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When the prospect of more fighting seems unbearable, look to those who never stop | Sara Saleh | Australia news


I won’t be forgetting the night of 18 May any time soon. For those who had any doubt, the veneer was finally off. My family carried on the following week in anxious silence. After the shock result, we were worried about the depth of the damage – the existing and the yet to come – to us as Muslims, and to other minority communities, in particular First Nations peoples.

The prospect of more fighting, more years before we would see “progress” or feel safe, seemed unbearable.

Many said not to despair, that there were some small wins in the swings, the shifts, in Tony Abbott’s loss. That there was still a large share of the voting public who rejected far-right narratives.

The morning after, a mentor and long-time activist provided some much-needed perspective. “The past has something to give us,” she said. “Recognise that in those who came before, and those yet to come.”

It is a reminder that elections aren’t the only measure of “change”, that they are not the primary arena of struggle for many communities. This is a long game – there is a distinction between outcome and impact.

There are individuals in our communities who already know this.

The “progressive left” does not need to look for an entirely new path where there are ones already laid down. Follow the lighthouses who are continuously confronting these deep seated realities and inequalities with creativity, steadfastness, and strength.

Lighthouses like Widjabul woman Larissa Baldwin who has travelled across the Northern Territory, connecting with Aboriginal communities in remote areas that normally don’t make our front page news. She has brought attention to the serious, long-term issues they have been facing, from housing to deaths in custody.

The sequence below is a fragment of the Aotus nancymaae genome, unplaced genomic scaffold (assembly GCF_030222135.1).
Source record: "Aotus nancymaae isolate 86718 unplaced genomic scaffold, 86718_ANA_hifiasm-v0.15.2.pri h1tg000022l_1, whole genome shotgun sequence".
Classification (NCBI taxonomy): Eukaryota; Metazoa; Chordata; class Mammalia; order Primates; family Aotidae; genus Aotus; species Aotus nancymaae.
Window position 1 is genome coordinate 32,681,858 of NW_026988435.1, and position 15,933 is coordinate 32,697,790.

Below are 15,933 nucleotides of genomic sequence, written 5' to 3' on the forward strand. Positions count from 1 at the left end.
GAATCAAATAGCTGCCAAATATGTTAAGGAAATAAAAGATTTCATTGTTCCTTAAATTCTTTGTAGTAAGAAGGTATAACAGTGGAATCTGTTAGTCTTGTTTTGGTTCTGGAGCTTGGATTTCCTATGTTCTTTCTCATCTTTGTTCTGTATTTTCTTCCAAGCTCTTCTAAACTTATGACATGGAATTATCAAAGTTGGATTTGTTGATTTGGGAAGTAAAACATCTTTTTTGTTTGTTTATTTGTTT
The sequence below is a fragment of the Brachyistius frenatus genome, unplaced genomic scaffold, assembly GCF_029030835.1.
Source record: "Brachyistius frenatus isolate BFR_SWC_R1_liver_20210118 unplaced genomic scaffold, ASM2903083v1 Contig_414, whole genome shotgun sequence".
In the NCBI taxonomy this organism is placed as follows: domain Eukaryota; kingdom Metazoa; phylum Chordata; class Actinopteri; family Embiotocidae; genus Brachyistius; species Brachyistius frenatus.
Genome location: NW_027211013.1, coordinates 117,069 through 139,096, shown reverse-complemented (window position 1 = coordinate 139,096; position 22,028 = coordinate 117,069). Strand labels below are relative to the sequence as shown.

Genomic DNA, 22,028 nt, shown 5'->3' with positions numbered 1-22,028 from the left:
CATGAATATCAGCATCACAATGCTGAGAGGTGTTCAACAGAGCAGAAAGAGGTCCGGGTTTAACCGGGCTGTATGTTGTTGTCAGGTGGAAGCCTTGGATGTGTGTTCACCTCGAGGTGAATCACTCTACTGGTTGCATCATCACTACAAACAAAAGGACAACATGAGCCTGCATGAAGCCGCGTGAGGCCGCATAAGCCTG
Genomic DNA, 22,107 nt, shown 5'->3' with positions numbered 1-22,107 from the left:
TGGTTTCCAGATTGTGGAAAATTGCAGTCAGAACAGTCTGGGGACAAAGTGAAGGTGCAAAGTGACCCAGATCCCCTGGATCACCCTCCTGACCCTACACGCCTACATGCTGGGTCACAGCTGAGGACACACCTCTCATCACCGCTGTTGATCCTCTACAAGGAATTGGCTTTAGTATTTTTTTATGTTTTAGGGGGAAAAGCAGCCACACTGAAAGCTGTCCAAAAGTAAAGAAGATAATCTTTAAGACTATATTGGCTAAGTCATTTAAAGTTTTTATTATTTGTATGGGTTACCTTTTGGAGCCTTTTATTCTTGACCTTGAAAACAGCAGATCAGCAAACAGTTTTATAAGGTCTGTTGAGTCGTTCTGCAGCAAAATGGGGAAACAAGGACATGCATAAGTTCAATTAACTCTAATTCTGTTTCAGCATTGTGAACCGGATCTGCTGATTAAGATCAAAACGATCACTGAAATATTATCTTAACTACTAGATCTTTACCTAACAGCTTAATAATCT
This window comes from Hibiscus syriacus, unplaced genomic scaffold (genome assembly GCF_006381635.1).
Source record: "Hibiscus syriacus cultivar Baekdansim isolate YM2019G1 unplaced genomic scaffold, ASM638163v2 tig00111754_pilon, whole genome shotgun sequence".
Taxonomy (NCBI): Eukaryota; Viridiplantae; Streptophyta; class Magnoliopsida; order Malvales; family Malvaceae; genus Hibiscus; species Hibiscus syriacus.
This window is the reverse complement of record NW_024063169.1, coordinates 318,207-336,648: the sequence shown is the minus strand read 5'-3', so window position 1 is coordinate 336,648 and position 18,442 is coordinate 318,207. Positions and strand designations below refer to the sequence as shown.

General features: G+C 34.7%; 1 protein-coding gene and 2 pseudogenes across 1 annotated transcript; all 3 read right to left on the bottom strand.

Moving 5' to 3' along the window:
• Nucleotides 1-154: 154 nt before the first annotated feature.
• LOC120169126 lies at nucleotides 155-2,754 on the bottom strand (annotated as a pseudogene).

Or look to people like Roj Amedi who has been campaigning in the streets of Victoria alongside other community organising volunteers to get marginalised communities connected to each other, bypassing existing barriers like geography and language.

Or the example of Tim Lo Surdo who works to make sure local activists are trained and supported so they can keep organising and working in grassroots civil society.

Larissa, Roj, Tim, and many like them have been organising. They recognise the incredible diversities and complexities of our communities. They form solidarities. They fight for our voices and perspectives to be heard. They work every day to elevate us all.

But this isn’t just up to individuals. The truth is we cannot look for answers from a system that was never intended to give us any.

This is a nation that is built on the deliberate and ongoing exclusion and erasure of the “other”. There is no fight for freedom without acknowledging this country was built on genocide. That the settler–colonial project in Australia was created to preserve and serve white neoliberal interests. That is our starting point.